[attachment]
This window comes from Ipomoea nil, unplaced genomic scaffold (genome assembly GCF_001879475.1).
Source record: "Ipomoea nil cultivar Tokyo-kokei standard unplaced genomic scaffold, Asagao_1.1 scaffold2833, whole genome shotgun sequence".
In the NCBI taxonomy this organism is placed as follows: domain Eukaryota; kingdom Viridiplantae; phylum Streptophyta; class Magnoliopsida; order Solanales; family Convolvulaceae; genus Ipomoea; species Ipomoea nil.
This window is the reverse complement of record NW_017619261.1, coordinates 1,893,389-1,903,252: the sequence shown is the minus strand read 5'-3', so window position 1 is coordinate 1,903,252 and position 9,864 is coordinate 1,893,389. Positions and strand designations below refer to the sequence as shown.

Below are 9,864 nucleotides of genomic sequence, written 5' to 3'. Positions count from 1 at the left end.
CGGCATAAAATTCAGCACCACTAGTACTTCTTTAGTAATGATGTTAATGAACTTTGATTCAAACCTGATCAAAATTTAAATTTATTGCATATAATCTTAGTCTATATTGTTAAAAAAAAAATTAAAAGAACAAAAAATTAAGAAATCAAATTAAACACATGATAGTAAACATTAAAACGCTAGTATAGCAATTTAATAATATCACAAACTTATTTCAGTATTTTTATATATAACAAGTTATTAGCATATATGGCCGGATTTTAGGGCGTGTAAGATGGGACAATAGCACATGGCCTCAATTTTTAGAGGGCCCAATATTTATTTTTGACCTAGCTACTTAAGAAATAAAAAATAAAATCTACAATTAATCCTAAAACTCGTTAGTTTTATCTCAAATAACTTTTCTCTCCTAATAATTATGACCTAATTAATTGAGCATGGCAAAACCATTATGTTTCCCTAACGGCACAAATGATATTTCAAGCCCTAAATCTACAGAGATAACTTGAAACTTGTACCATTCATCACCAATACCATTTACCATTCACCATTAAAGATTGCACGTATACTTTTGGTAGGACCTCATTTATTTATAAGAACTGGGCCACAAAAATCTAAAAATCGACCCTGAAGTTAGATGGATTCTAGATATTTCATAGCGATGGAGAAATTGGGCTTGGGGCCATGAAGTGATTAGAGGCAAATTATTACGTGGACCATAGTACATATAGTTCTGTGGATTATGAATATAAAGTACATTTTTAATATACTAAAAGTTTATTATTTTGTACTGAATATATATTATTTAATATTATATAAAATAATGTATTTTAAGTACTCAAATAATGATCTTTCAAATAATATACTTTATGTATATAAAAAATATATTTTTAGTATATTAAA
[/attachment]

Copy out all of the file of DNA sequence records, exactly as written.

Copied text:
This window comes from Ipomoea nil, unplaced genomic scaffold (genome assembly GCF_001879475.1).
Source record: "Ipomoea nil cultivar Tokyo-kokei standard unplaced genomic scaffold, Asagao_1.1 scaffold2833, whole genome shotgun sequence".
In the NCBI taxonomy this organism is placed as follows: domain Eukaryota; kingdom Viridiplantae; phylum Streptophyta; class Magnoliopsida; order Solanales; family Convolvulaceae; genus Ipomoea; species Ipomoea nil.
This window is the reverse complement of record NW_017619261.1, coordinates 1,893,389-1,903,252: the sequence shown is the minus strand read 5'-3', so window position 1 is coordinate 1,903,252 and position 9,864 is coordinate 1,893,389. Positions and strand designations below refer to the sequence as shown.

Below are 9,864 nucleotides of genomic sequence, written 5' to 3'. Positions count from 1 at the left end.
CGGCATAAAATTCAGCACCACTAGTACTTCTTTAGTAATGATGTTAATGAACTTTGATTCAAACCTGATCAAAATTTAAATTTATTGCATATAATCTTAGTCTATATTGTTAAAAAAAAAATTAAAAGAACAAAAAATTAAGAAATCAAATTAAACACATGATAGTAAACATTAAAACGCTAGTATAGCAATTTAATAATATCACAAACTTATTTCAGTATTTTTATATATAACAAGTTATTAGCATATATGGCCGGATTTTAGGGCGTGTAAGATGGGACAATAGCACATGGCCTCAATTTTTAGAGGGCCCAATATTTATTTTTGACCTAGCTACTTAAGAAATAAAAAATAAAATCTACAATTAATCCTAAAACTCGTTAGTTTTATCTCAAATAACTTTTCTCTCCTAATAATTATGACCTAATTAATTGAGCATGGCAAAACCATTATGTTTCCCTAACGGCACAAATGATATTTCAAGCCCTAAATCTACAGAGATAACTTGAAACTTGTACCATTCATCACCAATACCATTTACCATTCACCATTAAAGATTGCACGTATACTTTTGGTAGGACCTCATTTATTTATAAGAACTGGGCCACAAAAATCTAAAAATCGACCCTGAAGTTAGATGGATTCTAGATATTTCATAGCGATGGAGAAATTGGGCTTGGGGCCATGAAGTGATTAGAGGCAAATTATTACGTGGACCATAGTACATATAGTTCTGTGGATTATGAATATAAAGTACATTTTTAATATACTAAAAGTTTATTATTTTGTACTGAATATATATTATTTAATATTATATAAAATAATGTATTTTAAGTACTCAAATAATGATCTTTCAAATAATATACTTTATGTATATAAAAAATATATTTTTAGTATATTAAA